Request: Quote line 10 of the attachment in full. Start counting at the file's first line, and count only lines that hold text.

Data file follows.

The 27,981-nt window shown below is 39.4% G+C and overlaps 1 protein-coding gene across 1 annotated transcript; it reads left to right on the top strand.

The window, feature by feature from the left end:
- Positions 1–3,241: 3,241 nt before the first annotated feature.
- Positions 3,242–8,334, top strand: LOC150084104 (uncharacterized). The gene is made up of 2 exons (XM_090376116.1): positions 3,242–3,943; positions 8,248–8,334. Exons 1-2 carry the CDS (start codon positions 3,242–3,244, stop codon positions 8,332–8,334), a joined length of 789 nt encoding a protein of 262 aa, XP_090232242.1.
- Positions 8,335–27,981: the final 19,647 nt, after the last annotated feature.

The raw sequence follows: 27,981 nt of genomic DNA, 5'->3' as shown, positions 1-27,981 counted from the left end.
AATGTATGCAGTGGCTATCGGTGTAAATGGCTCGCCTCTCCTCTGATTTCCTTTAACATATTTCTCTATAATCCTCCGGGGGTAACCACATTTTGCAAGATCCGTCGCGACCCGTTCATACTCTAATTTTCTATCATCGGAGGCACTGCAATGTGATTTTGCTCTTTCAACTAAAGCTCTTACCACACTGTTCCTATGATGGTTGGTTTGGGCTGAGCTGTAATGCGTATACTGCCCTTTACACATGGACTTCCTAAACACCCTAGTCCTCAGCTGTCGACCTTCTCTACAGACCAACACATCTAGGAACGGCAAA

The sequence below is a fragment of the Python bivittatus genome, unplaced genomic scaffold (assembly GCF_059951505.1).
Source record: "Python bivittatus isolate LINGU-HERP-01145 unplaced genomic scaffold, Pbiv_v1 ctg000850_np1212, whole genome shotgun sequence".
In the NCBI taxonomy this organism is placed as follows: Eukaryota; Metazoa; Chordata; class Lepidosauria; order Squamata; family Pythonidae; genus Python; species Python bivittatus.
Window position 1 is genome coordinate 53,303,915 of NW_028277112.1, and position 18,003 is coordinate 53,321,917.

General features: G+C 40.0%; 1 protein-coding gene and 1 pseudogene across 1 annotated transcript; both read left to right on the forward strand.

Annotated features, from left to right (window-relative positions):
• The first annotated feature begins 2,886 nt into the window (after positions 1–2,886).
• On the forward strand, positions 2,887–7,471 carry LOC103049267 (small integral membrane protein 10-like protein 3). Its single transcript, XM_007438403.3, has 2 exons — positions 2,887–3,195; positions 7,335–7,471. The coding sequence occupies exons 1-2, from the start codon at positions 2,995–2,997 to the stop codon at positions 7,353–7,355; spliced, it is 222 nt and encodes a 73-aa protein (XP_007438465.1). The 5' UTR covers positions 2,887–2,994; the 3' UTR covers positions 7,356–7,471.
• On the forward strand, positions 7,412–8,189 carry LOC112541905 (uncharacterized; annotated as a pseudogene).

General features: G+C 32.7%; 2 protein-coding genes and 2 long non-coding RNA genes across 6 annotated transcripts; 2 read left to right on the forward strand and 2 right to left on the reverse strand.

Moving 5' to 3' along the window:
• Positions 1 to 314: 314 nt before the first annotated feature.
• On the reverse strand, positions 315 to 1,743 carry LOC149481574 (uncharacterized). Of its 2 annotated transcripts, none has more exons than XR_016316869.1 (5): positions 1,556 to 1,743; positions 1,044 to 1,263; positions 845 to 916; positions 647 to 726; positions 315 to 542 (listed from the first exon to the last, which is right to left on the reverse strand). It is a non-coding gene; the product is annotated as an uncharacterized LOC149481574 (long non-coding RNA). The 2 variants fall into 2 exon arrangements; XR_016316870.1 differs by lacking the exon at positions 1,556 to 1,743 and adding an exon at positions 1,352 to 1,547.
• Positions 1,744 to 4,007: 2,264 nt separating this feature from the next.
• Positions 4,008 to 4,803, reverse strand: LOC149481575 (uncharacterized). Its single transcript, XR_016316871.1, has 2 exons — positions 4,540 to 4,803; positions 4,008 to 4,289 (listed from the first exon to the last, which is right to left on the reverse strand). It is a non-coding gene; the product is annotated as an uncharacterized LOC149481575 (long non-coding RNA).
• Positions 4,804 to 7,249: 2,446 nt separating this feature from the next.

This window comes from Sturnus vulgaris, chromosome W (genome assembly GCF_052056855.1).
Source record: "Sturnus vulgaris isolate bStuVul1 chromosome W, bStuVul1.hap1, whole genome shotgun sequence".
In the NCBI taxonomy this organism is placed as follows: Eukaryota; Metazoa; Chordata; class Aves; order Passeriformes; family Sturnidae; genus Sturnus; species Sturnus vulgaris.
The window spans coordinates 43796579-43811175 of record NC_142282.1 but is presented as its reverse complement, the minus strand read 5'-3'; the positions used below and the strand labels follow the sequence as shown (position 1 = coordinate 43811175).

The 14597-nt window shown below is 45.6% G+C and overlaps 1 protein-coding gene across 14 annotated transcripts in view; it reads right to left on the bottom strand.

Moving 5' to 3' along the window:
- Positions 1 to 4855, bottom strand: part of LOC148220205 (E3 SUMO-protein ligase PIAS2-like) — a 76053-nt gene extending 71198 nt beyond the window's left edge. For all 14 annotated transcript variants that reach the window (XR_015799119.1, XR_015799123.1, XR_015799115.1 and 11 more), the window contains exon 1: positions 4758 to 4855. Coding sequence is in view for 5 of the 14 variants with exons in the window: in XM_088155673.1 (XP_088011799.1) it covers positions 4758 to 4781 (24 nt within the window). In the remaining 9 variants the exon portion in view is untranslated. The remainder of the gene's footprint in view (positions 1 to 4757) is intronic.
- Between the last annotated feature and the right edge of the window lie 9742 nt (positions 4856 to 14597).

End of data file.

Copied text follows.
In the NCBI taxonomy this organism is placed as follows: Eukaryota; Metazoa; Chordata; class Lepidosauria; order Squamata; family Pythonidae; genus Python; species Python bivittatus.